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Measuring Principle of Thermal mass flowmeter
May 07, 2021

The basic physical principles of thermal mass flow meters can be traced back to the Canadian physicist Louis Vessot King, who described the heat transfer in the flow mathematically in 1914. This measurement principle can accurately measure a variety of gases and gas mixtures, even at low process pressures and low flow rates.


There are two temperature sensors deep into the measuring tube in the thermal flowmeter which are Pt100 thermal resistances. One of the sensors measures the actual gas temperature as a reference value, independent of the flow rate; the second temperature sensor is always heated to maintain the preset temperature difference between the two sensors, such as 10 degrees Celsius.


If there is no gas flow, the temperature difference between the sensors will not change.


And when the fluid starts to flow in the measuring tube, part of the heat energy on the heated sensor is taken away by the gas flowing through it, and the corresponding cooling effect is measured at the same time, and the lost heat is immediately compensated by adding more heating current. So as to maintain a constant temperature difference.


The heating current required to maintain the constant temperature difference is proportional to the cooling effect of the corresponding gas, so that the mass flow in the tube can be directly measured. The higher the flow rate, the greater the additional cooling effect on the heated sensor, and the greater the heating current required. Using the same principle, the heating current can also be maintained at a constant value, and the flow rate can be measured by measuring the changing temperature difference.


But how is heat actually transferred from the heated sensor to the airflow flowing through it? The heat is transferred through the gas molecules themselves. When the airflow passes through, the gas molecules absorb tiny heat and take it away with the airflow. The faster the airflow, the faster the frequency of the molecules absorbing heat.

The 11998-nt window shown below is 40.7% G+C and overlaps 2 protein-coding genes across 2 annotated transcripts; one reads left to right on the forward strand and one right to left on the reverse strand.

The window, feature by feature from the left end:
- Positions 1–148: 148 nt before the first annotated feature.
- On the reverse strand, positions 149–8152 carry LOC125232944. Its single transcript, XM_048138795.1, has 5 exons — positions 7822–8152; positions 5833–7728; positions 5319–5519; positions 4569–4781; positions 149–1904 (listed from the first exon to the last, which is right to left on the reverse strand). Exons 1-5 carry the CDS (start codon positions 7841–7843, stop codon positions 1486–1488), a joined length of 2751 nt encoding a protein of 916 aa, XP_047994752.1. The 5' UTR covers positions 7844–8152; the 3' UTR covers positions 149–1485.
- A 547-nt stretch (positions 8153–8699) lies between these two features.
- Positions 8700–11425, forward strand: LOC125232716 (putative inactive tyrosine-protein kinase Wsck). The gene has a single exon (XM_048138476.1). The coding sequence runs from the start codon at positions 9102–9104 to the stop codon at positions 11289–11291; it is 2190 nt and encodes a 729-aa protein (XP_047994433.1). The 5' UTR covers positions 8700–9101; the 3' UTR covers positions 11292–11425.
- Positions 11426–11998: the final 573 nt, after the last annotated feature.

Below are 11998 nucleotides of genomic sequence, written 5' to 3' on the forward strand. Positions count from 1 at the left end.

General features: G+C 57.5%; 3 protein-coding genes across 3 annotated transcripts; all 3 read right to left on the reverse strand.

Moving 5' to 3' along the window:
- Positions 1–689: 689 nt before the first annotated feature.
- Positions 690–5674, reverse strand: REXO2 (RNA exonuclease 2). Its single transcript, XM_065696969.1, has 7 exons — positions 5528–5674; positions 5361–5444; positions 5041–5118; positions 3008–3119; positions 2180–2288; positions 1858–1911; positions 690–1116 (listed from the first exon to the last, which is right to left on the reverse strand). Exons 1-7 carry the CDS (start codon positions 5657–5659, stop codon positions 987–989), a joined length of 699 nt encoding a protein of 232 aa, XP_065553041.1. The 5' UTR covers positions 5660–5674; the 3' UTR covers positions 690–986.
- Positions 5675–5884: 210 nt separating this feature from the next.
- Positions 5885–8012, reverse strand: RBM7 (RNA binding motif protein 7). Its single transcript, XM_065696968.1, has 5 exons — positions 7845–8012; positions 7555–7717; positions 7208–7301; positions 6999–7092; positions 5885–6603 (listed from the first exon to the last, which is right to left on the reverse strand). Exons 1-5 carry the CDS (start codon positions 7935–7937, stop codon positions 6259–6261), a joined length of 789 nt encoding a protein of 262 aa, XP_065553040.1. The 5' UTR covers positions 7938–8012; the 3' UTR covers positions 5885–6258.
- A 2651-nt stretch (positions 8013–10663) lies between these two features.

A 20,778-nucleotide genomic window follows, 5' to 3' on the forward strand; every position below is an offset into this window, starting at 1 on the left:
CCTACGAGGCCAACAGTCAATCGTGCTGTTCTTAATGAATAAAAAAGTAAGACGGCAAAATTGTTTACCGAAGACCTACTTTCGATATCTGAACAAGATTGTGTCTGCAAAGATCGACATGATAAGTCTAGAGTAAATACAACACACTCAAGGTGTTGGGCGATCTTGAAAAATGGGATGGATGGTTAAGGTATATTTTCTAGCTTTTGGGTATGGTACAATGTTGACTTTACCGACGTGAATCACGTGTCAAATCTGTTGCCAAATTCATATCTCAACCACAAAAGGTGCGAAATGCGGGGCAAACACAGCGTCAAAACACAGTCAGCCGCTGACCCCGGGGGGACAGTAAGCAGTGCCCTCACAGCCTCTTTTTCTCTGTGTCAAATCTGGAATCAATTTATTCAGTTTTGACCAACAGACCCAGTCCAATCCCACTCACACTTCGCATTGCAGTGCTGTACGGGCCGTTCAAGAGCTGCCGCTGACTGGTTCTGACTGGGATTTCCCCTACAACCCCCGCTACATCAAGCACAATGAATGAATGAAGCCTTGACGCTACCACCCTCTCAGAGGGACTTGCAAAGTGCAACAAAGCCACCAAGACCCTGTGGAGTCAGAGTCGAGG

Heat conduction also depends on the gas density, because at higher pressures and lower temperatures, there are more gas molecules in the pipeline, and a greater number of molecules will come into contact with the heated sensor, which means an increase in cooling and thus heating The current increases.


Heat conduction is also affected by the thermal characteristics of the gas. For example, at the same mass flow rate, hydrogen with high thermal conductivity is displayed in green, resulting in a cooling effect that is 100 times greater than that of air. Therefore, in order to ensure accurate measurement, it is very important to determine the specific properties of the gas and maintain consistency.


The flow measurement of thermal principle can also be used for large pipelines, and there are special instrument models suitable for this kind of occasion. The instrument can be directly inserted into the pipeline through standard process connections. It is important to insert a certain depth in accordance with the installation requirements to ensure that the measurement is performed in the correct position. For this reason, it is very important to configure the pipe inner diameter parameters for the plug-in instrument.


In addition, the plug-in flowmeter is also suitable for rectangular or square pipes in the air circulation system of factories or buildings.